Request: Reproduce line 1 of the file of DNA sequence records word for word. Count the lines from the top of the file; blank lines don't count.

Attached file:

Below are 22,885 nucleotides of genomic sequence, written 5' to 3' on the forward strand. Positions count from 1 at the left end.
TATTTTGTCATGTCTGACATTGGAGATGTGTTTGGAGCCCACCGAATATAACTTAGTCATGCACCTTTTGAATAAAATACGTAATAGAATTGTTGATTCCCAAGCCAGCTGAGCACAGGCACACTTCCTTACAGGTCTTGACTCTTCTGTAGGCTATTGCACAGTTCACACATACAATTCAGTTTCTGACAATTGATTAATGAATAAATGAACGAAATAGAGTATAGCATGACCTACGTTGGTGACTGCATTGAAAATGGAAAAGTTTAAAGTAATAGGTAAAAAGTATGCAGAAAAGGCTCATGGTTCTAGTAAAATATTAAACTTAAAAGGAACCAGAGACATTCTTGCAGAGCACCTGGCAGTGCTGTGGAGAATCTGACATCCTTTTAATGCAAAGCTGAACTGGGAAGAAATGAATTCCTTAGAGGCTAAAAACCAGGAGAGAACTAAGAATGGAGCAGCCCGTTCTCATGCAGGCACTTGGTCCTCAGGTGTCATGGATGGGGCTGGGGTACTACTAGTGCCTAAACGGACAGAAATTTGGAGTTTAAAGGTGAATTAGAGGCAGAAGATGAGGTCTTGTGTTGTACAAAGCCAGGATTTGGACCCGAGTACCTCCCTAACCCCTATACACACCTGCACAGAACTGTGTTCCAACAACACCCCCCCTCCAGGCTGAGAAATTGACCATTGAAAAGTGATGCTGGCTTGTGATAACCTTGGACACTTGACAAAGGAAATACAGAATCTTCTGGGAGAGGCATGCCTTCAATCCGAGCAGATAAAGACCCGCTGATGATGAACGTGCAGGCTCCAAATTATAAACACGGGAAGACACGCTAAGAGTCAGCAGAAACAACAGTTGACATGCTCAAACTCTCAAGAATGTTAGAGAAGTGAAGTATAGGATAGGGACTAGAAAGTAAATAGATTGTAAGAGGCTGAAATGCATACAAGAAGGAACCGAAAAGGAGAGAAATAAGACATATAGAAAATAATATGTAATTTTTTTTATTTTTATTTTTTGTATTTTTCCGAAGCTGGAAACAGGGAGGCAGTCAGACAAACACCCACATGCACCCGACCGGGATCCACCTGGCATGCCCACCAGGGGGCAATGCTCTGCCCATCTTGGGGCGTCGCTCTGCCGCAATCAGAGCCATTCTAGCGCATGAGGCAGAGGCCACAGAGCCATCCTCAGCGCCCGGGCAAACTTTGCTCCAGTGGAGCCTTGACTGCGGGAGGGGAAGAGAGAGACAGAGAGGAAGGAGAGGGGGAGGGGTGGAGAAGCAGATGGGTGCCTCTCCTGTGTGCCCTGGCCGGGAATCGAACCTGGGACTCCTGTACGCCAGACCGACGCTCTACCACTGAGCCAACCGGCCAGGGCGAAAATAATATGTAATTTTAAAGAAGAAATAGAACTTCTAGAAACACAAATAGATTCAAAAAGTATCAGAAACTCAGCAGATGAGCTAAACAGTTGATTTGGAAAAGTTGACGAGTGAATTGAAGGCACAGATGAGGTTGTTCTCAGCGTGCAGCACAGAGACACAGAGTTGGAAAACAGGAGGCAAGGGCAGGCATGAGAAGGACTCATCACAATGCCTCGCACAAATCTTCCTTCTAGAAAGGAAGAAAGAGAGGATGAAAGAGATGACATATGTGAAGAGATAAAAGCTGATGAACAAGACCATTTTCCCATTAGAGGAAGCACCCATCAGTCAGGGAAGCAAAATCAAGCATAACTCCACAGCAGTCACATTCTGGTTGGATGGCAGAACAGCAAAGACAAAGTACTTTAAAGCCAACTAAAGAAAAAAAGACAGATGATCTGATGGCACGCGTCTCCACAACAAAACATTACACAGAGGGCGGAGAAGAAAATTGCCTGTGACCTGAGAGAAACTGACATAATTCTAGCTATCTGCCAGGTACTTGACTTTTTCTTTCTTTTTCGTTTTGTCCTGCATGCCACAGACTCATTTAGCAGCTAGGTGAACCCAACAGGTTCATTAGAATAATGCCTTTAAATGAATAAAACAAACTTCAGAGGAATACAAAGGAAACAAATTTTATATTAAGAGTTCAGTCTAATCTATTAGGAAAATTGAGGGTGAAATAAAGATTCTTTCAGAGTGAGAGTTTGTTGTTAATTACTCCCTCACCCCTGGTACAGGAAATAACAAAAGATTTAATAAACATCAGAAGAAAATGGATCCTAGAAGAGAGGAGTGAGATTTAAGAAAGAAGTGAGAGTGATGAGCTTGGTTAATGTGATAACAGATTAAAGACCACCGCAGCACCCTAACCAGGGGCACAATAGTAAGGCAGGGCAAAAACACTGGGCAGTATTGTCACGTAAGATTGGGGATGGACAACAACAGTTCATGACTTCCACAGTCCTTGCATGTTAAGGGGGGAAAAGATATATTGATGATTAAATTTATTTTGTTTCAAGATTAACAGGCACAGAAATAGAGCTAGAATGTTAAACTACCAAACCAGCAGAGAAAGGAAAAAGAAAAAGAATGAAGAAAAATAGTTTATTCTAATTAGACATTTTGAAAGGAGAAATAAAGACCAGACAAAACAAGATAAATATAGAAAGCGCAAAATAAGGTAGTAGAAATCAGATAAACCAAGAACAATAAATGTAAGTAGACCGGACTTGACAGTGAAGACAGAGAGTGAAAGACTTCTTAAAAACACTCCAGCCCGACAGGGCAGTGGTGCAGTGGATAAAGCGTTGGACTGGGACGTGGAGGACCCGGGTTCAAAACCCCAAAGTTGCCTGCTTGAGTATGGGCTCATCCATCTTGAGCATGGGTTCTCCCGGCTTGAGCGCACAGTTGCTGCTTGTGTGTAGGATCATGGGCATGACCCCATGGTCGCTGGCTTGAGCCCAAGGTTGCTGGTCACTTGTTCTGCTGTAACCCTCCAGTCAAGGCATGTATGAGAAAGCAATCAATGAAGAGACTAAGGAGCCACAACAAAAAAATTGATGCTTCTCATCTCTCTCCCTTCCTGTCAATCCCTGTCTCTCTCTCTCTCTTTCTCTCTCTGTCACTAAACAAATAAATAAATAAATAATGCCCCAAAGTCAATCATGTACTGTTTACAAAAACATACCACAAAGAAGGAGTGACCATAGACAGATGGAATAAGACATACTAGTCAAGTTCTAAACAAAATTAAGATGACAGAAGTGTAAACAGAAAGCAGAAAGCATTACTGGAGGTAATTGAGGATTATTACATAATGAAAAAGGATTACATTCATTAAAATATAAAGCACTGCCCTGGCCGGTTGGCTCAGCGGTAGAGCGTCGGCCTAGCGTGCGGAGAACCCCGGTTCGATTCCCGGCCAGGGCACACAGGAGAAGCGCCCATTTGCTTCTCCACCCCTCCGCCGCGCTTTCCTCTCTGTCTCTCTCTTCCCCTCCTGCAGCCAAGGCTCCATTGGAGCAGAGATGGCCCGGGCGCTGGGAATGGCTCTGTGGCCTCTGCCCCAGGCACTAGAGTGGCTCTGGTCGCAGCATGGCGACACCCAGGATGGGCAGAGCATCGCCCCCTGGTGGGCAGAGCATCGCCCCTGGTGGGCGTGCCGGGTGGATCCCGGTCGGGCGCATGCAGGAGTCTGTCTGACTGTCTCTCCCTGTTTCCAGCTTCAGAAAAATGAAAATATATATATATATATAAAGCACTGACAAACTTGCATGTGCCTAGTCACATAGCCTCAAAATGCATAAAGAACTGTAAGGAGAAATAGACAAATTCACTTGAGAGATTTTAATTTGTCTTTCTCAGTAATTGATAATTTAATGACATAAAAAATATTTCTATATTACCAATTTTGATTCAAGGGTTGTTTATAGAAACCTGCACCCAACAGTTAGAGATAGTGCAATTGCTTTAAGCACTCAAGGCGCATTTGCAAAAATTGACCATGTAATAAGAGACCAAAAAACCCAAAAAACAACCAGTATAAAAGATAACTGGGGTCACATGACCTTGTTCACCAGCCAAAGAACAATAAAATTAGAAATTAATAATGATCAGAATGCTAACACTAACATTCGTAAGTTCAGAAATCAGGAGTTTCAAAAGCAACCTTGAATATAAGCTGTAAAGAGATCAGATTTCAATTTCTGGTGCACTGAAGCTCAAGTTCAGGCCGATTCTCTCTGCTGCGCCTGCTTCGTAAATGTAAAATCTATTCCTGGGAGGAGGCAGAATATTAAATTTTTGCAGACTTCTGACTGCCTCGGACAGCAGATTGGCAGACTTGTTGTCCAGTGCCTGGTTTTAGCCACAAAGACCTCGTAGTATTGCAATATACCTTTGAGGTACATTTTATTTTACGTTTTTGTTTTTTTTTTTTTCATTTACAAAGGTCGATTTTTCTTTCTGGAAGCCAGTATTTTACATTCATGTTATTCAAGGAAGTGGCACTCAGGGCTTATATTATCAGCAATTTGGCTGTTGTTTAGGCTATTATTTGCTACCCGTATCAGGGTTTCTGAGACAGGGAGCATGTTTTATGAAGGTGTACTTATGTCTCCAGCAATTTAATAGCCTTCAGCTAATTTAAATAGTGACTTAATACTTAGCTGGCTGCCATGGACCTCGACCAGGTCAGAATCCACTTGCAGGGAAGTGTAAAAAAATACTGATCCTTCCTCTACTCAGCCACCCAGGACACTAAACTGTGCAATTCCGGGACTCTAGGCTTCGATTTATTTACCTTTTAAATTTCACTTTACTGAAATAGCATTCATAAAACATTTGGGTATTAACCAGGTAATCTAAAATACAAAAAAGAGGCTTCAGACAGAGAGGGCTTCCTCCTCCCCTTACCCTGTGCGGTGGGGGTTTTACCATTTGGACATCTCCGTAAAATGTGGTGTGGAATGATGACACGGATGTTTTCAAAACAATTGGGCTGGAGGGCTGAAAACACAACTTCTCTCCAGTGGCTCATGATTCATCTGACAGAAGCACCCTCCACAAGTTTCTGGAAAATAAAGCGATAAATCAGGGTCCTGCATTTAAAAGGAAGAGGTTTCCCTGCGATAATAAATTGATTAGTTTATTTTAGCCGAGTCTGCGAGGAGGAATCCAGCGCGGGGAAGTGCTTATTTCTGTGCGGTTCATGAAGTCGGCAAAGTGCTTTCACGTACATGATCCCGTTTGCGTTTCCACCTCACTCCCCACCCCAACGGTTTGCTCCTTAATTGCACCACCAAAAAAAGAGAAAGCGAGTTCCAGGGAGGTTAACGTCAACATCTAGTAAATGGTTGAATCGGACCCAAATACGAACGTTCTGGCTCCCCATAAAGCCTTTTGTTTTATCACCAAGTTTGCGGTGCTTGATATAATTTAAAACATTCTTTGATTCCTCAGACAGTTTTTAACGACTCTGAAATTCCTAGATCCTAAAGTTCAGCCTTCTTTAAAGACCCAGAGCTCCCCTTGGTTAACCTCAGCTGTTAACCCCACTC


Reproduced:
Below are 22,885 nucleotides of genomic sequence, written 5' to 3' on the forward strand. Positions count from 1 at the left end.